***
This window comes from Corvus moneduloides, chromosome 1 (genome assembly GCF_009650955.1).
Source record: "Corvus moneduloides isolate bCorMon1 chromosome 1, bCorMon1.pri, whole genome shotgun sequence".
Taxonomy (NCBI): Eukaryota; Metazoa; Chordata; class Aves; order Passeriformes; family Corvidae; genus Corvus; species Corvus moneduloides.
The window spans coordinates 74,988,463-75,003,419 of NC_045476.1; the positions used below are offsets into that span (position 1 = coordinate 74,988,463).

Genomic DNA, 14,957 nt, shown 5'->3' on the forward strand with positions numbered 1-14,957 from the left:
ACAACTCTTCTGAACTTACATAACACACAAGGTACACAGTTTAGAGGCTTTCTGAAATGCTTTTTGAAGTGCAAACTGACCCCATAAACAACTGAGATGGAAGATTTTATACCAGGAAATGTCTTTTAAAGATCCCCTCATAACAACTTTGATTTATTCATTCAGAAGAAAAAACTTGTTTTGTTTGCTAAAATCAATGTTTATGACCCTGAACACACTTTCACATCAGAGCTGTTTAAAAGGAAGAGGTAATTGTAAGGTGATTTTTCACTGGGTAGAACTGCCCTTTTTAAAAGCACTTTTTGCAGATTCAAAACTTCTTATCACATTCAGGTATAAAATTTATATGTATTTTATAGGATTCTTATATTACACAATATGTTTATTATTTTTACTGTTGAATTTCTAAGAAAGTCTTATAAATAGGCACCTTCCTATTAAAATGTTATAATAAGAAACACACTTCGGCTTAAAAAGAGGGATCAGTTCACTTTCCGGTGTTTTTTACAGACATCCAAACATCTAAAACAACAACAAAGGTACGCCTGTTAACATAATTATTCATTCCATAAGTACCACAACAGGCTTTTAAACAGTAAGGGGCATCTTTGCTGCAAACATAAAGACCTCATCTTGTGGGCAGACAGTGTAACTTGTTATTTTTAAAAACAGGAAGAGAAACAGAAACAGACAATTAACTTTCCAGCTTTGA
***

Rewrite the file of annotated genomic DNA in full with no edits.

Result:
This window comes from Corvus moneduloides, chromosome 1 (genome assembly GCF_009650955.1).
Source record: "Corvus moneduloides isolate bCorMon1 chromosome 1, bCorMon1.pri, whole genome shotgun sequence".
Taxonomy (NCBI): Eukaryota; Metazoa; Chordata; class Aves; order Passeriformes; family Corvidae; genus Corvus; species Corvus moneduloides.
The window spans coordinates 74,988,463-75,003,419 of NC_045476.1; the positions used below are offsets into that span (position 1 = coordinate 74,988,463).

Genomic DNA, 14,957 nt, shown 5'->3' on the forward strand with positions numbered 1-14,957 from the left:
ACAACTCTTCTGAACTTACATAACACACAAGGTACACAGTTTAGAGGCTTTCTGAAATGCTTTTTGAAGTGCAAACTGACCCCATAAACAACTGAGATGGAAGATTTTATACCAGGAAATGTCTTTTAAAGATCCCCTCATAACAACTTTGATTTATTCATTCAGAAGAAAAAACTTGTTTTGTTTGCTAAAATCAATGTTTATGACCCTGAACACACTTTCACATCAGAGCTGTTTAAAAGGAAGAGGTAATTGTAAGGTGATTTTTCACTGGGTAGAACTGCCCTTTTTAAAAGCACTTTTTGCAGATTCAAAACTTCTTATCACATTCAGGTATAAAATTTATATGTATTTTATAGGATTCTTATATTACACAATATGTTTATTATTTTTACTGTTGAATTTCTAAGAAAGTCTTATAAATAGGCACCTTCCTATTAAAATGTTATAATAAGAAACACACTTCGGCTTAAAAAGAGGGATCAGTTCACTTTCCGGTGTTTTTTACAGACATCCAAACATCTAAAACAACAACAAAGGTACGCCTGTTAACATAATTATTCATTCCATAAGTACCACAACAGGCTTTTAAACAGTAAGGGGCATCTTTGCTGCAAACATAAAGACCTCATCTTGTGGGCAGACAGTGTAACTTGTTATTTTTAAAAACAGGAAGAGAAACAGAAACAGACAATTAACTTTCCAGCTTTGA